‘The Outsider’ by Stephen King [Book Review]

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This is the first Stephen King book I’ve read so I went into it with only the vaguest idea as to what it would be like–I was not prepared for the brutality of the crime that this novel centres around but somehow it didn’t really scare me of anything. It was just sadness and outrage at such a crime being done to a child but the antagonist didn’t make me want to turn on all the lights or anything like other novels have.

However, it’s kind of impossible for me to talk about anything interesting in this book without giving some stuff away and with a novel like this you really DON’T want to know what happens before you read it. Please don’t get angry at me if I give some plot stuff away.

The first half of this novel really had me–I was desperate to be clever and figure everything out before the characters did but keep hitting walls as new evidence was discovered, so I kept reading. It will have you staying up into the wee-hours because you know that the answers are in there somewhere and you want the innocent character to triumph.

Image from Free-Photos

I think for me the characters are the strongest part of this novel. I cared deeply for them and felt every tragedy that they were faced with. And I hated all the characters I was supposed to hate; other swayed my opinion of them as they reacted to new conflicts. All the main cast are complex and amusing in their own ways. The short coming is with the plot.

I love a good impossible crime kind of scenario and I thought that this would be one of those with a clever and unexpected conclusion but in reality the conclusion (I’ll avoid details as much as possible) left something to be desired, at least in my opinion. Like, they hint at some supernatural element being involved and I laughed it off expecting it to be a red-herring but then it’s just like, “yep, that’s what happened”. It feels a bit like:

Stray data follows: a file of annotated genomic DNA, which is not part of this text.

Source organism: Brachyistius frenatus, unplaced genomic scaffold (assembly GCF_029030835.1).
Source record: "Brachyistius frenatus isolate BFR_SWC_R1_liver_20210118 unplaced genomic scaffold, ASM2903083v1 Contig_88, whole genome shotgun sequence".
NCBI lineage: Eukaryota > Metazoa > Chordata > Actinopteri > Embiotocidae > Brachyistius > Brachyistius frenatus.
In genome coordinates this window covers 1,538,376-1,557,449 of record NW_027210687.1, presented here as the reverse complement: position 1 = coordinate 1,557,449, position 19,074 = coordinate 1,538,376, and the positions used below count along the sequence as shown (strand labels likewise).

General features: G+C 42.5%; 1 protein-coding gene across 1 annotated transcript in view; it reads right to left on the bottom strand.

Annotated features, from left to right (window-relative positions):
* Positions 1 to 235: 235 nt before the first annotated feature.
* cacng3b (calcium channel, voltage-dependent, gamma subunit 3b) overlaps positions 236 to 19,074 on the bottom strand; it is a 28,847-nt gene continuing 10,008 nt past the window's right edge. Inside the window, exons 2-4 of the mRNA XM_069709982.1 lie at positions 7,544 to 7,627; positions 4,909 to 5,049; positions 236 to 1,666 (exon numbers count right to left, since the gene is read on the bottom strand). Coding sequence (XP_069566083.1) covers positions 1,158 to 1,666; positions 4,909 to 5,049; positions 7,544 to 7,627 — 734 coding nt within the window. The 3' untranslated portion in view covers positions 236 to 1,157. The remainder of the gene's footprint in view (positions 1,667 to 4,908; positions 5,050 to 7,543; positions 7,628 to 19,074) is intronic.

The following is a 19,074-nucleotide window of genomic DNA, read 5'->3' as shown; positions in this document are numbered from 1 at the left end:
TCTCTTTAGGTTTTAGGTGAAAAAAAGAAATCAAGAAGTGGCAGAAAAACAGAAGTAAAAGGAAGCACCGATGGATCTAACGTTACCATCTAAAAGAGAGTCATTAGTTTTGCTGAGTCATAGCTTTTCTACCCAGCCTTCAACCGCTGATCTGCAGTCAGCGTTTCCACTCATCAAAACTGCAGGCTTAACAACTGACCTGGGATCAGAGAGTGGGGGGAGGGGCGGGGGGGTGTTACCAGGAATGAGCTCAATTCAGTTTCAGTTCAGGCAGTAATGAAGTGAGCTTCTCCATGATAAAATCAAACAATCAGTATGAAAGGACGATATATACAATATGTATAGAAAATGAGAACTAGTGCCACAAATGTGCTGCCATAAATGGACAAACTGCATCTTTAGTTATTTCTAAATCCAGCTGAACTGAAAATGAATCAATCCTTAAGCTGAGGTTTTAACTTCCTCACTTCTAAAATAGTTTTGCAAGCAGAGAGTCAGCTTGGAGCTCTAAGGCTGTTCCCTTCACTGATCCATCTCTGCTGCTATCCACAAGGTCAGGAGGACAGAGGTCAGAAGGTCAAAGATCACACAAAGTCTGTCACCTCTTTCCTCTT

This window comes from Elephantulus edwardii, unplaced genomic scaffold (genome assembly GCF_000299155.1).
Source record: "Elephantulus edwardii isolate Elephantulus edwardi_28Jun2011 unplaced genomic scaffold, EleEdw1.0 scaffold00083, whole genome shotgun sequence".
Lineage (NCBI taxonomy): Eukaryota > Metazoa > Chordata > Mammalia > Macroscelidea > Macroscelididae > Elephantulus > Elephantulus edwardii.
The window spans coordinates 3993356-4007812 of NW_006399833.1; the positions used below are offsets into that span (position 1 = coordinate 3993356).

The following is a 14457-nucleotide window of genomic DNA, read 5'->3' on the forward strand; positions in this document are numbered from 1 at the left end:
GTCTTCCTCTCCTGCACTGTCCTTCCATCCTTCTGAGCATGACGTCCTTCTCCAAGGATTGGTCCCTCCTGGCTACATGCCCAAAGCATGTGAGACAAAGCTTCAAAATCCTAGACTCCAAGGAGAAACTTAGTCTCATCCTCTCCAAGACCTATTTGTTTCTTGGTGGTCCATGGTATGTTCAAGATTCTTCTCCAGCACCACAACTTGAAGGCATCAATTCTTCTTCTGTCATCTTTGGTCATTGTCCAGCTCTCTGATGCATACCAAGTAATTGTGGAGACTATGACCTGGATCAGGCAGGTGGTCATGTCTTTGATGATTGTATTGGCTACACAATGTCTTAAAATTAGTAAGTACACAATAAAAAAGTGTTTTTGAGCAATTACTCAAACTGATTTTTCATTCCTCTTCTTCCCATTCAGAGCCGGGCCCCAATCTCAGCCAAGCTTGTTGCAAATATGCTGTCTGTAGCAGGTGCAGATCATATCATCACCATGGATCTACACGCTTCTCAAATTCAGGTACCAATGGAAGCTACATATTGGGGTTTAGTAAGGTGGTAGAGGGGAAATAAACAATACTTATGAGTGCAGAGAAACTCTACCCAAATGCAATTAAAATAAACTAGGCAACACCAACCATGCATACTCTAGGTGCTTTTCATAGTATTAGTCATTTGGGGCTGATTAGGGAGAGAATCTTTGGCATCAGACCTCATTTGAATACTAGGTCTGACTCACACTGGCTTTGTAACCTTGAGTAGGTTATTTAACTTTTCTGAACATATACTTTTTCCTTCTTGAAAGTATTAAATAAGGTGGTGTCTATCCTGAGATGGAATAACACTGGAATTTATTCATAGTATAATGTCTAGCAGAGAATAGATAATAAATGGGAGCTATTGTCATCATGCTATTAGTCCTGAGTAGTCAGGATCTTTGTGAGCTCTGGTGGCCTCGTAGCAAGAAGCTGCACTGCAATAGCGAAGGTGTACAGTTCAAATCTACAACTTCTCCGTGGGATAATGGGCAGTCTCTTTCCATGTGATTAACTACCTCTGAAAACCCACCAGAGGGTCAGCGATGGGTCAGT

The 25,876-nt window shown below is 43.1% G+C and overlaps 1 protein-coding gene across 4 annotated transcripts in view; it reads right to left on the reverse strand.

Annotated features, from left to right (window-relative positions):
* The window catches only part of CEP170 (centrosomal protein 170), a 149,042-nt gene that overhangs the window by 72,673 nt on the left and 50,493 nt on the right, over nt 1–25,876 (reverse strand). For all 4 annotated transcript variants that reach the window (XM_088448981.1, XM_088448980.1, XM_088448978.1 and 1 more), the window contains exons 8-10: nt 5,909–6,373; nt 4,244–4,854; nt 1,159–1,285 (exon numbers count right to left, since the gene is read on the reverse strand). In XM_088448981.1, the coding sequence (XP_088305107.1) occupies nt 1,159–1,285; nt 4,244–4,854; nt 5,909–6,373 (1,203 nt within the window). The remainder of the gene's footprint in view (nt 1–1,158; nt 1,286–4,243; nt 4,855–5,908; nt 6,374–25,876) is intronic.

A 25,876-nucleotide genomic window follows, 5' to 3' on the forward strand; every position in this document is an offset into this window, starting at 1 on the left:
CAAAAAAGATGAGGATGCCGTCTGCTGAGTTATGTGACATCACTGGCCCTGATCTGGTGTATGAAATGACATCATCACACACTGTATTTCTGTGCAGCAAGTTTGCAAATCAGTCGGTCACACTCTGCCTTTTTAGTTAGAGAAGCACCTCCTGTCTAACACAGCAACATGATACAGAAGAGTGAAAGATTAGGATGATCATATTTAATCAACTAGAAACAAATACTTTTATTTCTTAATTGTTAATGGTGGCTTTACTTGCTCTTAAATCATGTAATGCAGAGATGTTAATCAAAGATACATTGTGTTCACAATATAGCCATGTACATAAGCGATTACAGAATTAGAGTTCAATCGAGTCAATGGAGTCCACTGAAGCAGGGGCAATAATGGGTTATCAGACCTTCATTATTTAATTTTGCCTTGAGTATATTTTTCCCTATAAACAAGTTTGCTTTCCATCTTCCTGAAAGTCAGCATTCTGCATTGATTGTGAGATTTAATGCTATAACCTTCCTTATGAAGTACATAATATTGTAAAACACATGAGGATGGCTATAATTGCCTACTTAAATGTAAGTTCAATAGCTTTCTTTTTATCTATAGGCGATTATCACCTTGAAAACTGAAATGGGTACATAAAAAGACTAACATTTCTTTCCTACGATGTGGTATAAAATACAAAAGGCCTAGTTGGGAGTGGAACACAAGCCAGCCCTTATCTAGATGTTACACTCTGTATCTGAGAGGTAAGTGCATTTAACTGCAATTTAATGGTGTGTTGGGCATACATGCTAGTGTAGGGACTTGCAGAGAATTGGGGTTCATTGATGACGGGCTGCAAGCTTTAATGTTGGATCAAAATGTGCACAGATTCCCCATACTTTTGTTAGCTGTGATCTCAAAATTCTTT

But in this case… demons? Ghouls? I’m not entirely sure what the category of supernatural being we’re dealing with would be but considering how realistic the rest of the novel is it feels wrong and unsatisfying. There’s an idea in creative writing that the author makes promises at the beginning of the novel and the rest of the story is about fulfilling those promises. Here’s an episode of Writing Excuses where they explain what I mean if you’re interested:

I was expecting this to be a realistic story in which someone did something clever that made the impossible possible and instead I got a space lobster (folklore demonic character). Maybe my expectations where wrong from the beginning and that fault is on me but King should have pulled strong into the direction he planned to take instead of, what felt like to me, a sharp turn into a world of possibilities I hadn’t considered to that point.

I am fully willing to consider that this is just how King writes ad because this is my first exposure to his style that I was through off by it and other fans will enjoy it but it didn’t do anything for me.


Rating: 2 out of 5.

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